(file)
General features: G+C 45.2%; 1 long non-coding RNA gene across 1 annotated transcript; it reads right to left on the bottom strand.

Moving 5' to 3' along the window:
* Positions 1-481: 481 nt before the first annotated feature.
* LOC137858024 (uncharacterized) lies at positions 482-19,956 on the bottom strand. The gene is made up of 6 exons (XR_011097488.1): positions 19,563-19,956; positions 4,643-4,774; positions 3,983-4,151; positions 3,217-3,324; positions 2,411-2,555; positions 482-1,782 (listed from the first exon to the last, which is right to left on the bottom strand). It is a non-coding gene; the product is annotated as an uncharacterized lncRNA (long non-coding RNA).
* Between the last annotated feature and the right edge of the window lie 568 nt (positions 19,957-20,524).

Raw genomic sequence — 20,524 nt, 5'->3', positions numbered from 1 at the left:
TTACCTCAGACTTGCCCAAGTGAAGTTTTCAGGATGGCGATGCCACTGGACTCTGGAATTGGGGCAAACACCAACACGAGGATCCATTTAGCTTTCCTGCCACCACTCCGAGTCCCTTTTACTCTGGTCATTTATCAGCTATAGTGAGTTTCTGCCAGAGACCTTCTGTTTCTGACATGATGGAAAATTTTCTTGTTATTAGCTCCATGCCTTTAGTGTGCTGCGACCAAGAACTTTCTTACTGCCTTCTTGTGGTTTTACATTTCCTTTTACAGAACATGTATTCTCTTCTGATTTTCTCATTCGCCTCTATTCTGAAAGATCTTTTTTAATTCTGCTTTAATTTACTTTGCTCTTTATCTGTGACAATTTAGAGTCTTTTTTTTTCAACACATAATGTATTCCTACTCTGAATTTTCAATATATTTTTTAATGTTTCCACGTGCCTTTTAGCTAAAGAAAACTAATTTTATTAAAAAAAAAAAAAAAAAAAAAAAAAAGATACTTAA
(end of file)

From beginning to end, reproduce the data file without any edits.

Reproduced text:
General features: G+C 45.2%; 1 long non-coding RNA gene across 1 annotated transcript; it reads right to left on the bottom strand.

Moving 5' to 3' along the window:
* Positions 1-481: 481 nt before the first annotated feature.
* LOC137858024 (uncharacterized) lies at positions 482-19,956 on the bottom strand. The gene is made up of 6 exons (XR_011097488.1): positions 19,563-19,956; positions 4,643-4,774; positions 3,983-4,151; positions 3,217-3,324; positions 2,411-2,555; positions 482-1,782 (listed from the first exon to the last, which is right to left on the bottom strand). It is a non-coding gene; the product is annotated as an uncharacterized lncRNA (long non-coding RNA).
* Between the last annotated feature and the right edge of the window lie 568 nt (positions 19,957-20,524).

Raw genomic sequence — 20,524 nt, 5'->3', positions numbered from 1 at the left:
TTACCTCAGACTTGCCCAAGTGAAGTTTTCAGGATGGCGATGCCACTGGACTCTGGAATTGGGGCAAACACCAACACGAGGATCCATTTAGCTTTCCTGCCACCACTCCGAGTCCCTTTTACTCTGGTCATTTATCAGCTATAGTGAGTTTCTGCCAGAGACCTTCTGTTTCTGACATGATGGAAAATTTTCTTGTTATTAGCTCCATGCCTTTAGTGTGCTGCGACCAAGAACTTTCTTACTGCCTTCTTGTGGTTTTACATTTCCTTTTACAGAACATGTATTCTCTTCTGATTTTCTCATTCGCCTCTATTCTGAAAGATCTTTTTTAATTCTGCTTTAATTTACTTTGCTCTTTATCTGTGACAATTTAGAGTCTTTTTTTTTCAACACATAATGTATTCCTACTCTGAATTTTCAATATATTTTTTAATGTTTCCACGTGCCTTTTAGCTAAAGAAAACTAATTTTATTAAAAAAAAAAAAAAAAAAAAAAAAAAGATACTTAA